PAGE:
Modern British crime novel set in Manchester, looking at the drug scene and some of the city’s less attractive features, areas, and characters.
The hero is Aidan Waits, a loose cannon of a policeman who oversteps the law and falls into the clutches of a superior officer determined to send him into deep undercover. There, he is tasked with collecting evidence against a local drug boss, one of whose girlfriends disappeared without a trace ten years ago. At the same time, a member of parliament has a wayward daughter who has done a runner and is enmeshed in the dark underbelly of that city.
Waits is a compelling enough character to keep the reader’s interest up. The backdrop is done reasonably well, but I thought the critics were way over the top in suggesting it was outstanding. (That Observer quote on the cover is ridiculous. A friend of the author perhaps?)
The supporting characters are a believable lot, though I would have liked to seen more attention paid to some of them. The main baddie, for example, kind of makes guest appearances only, popping up from time to time to no great effect.
The closing chapters are a step up from some of the middle where the fizz went out of the tension at times. Overall, pretty good stuff.
There is more to come from Waits and here’s hoping this reasonably promising start is a true hint of better things ahead.
So, here are books seven to thirteen to in the Spenser series by Robert B Parker which I recently finished reading. For reviews of the first six, see: The Godwulf Manuscript God Save the Child Mortal Stakes Promised Land The … Continue reading →
I finished the second and third volumes of this fantasy tale with mixed feelings. The central story is a war between two counties that seems not be to either’s advantage. The narrative is largely told through the eyes of individual contributors to the action – soldier, spy, diplomat, and so on – giving some finely observed detail to add to the sweeping grand maneuvers.
The author is a great storyteller, and the book is jam packed with twists, turns, action, and adventure. It’s also an exceedingly complex plot where, at times, it can be hard to work out if a character’s motivation is all that it seems to be. Subterfuge, deception, and treachery are ever present. But, was it worth it? Was the book too rich for my tastes?
Originally, the three books were actually a series (19 I think) of novellas that you subscribed to, and the author released to a monthly schedule. I cannot help wondering if the cramped nature of the book, especially in the closing stages, was the result of writing to a deadline and a formula.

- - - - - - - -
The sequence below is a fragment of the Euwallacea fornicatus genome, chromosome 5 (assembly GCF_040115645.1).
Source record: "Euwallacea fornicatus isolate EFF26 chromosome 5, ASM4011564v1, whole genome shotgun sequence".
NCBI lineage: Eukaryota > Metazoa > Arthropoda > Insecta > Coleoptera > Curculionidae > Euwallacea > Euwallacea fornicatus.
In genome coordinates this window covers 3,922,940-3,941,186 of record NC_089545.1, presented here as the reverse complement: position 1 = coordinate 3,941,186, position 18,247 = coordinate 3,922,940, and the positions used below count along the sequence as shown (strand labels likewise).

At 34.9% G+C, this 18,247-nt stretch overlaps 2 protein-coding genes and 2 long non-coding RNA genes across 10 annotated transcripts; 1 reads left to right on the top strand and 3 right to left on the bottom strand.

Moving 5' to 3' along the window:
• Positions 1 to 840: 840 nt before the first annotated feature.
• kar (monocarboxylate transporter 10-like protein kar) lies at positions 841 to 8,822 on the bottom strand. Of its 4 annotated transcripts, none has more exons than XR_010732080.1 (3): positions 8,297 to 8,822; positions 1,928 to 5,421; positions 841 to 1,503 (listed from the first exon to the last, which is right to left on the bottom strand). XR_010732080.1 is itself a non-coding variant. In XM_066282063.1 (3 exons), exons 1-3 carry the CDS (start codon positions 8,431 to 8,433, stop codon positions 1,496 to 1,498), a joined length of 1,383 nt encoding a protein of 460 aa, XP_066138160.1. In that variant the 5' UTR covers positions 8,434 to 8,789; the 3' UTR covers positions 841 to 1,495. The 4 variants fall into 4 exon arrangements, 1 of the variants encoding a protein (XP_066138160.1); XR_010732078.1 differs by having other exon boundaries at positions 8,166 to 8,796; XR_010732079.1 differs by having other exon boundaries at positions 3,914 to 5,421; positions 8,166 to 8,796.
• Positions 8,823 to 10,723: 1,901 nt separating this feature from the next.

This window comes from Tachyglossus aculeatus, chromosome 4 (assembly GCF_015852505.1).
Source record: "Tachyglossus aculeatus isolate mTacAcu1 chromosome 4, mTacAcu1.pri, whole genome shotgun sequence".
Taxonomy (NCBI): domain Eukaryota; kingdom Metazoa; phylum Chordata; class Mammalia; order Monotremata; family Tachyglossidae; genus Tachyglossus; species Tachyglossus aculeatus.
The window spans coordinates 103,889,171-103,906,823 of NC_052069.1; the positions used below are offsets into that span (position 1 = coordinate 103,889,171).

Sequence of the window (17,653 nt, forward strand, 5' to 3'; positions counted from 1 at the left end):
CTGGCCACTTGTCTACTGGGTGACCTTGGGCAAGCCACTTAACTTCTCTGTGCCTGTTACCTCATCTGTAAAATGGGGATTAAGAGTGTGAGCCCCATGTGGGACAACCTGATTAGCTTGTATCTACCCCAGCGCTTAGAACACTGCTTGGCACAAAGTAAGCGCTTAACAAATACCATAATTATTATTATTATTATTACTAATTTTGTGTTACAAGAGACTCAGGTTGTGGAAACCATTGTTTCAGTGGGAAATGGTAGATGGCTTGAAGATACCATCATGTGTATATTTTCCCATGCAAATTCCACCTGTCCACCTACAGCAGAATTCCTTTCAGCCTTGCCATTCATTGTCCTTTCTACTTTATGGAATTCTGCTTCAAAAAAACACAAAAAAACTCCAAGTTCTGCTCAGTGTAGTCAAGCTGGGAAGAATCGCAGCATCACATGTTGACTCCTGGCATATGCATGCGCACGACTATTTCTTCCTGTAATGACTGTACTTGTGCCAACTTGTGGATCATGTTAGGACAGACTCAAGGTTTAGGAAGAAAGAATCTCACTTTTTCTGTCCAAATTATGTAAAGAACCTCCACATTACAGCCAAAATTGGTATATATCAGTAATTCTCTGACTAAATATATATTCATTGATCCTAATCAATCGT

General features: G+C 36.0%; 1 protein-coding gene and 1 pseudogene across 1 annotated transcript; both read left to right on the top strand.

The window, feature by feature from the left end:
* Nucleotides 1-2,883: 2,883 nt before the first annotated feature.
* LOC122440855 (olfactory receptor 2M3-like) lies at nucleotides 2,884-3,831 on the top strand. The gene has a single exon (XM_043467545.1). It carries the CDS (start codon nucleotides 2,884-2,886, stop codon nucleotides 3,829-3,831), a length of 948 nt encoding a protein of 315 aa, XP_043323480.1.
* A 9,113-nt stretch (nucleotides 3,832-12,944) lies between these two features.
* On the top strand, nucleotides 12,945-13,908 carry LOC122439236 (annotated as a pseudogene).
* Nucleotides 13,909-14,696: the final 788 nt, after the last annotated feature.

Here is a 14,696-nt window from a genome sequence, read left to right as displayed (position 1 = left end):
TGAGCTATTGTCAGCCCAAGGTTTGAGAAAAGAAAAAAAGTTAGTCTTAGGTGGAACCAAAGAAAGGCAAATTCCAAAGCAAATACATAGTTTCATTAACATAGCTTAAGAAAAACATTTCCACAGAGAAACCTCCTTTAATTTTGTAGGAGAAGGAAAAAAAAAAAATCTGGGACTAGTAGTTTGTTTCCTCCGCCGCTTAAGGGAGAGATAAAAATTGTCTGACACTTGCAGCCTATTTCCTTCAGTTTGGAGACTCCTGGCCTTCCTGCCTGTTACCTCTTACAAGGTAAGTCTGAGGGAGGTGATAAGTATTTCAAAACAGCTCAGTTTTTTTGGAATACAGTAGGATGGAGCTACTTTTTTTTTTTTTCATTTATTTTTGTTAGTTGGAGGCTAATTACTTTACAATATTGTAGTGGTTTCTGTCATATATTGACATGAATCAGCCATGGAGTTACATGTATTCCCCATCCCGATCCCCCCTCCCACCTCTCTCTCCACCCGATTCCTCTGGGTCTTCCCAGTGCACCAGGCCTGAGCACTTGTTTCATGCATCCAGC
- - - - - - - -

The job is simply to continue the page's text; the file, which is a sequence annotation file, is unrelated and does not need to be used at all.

The books are good, but not great. I don’t think the format allowed Parker to be at his best. It was a worthwhile experience, and I am glad I read it, but I hope the next book by the author follows a more traditional route.
Tom Thorne may be a retired detective, but the author clearly cannot let go of the character, so once again he pops up in an unofficial capacity, becoming central to the story. In this case, matters start with the murder of Detective Inspector Nicola Tanner’s partner, in what seems to have been an attack meant to silence Tanner, working on several ‘honor’ killings. Tanner is taken out of the firing line, but she is not convinced anyone will do enough to find the killer, and she persuades Thorne to get involved. From this point on, the roller coaster ride begins.
Thorne and Tanner are comprehensive and believable characters, and their interaction and involvement are key to the success of the novel. However, the supporting cast are not always mere fillers, and the overall impression is of a well constructed, realistic, gritty crime novel. In other words, a damn fine read.
The honor killing part is handled without sensationalizing this difficult cultural issue. I did, however, think there was a degree of political correctness on show with the attempt at evenhandedly apportioning the sources of such crimes across multiple religions. That was the only very minor criticism I would make.
It’s best to read the Thorne books in order, but if you prefer just to dive in here, you will not lessen the enjoyment too much. It is a solid standalone tale.
True Blue is a typical Baldacci tale with twists and turns, complex intertwined stories, and some great ideas.
The main character comes with an enticing setup: Mason Perry is an ex policewoman who was framed for a crime she did not commit. Released from prison, she is out to get to the truth, but there’s a US district attorney eager to see her back in prison. Matters are slightly complicated by Mason’s sister being the chief of police. It’s a recipe for conflict of interest and loyalties, and Baldacci duly goes to town.
In addition, there’s Roy Kingman, the lawyer who finds the body of one of his partners at his office. Kingman and Perry are, inevitably, drawn together as the plot threads become entangled.
Unfortunately, I found the character portrayal of both sisters less than realistic. With that fundamental flaw, for me the book did not work. The Kingman character was a bit better, but not Baldacci’s best.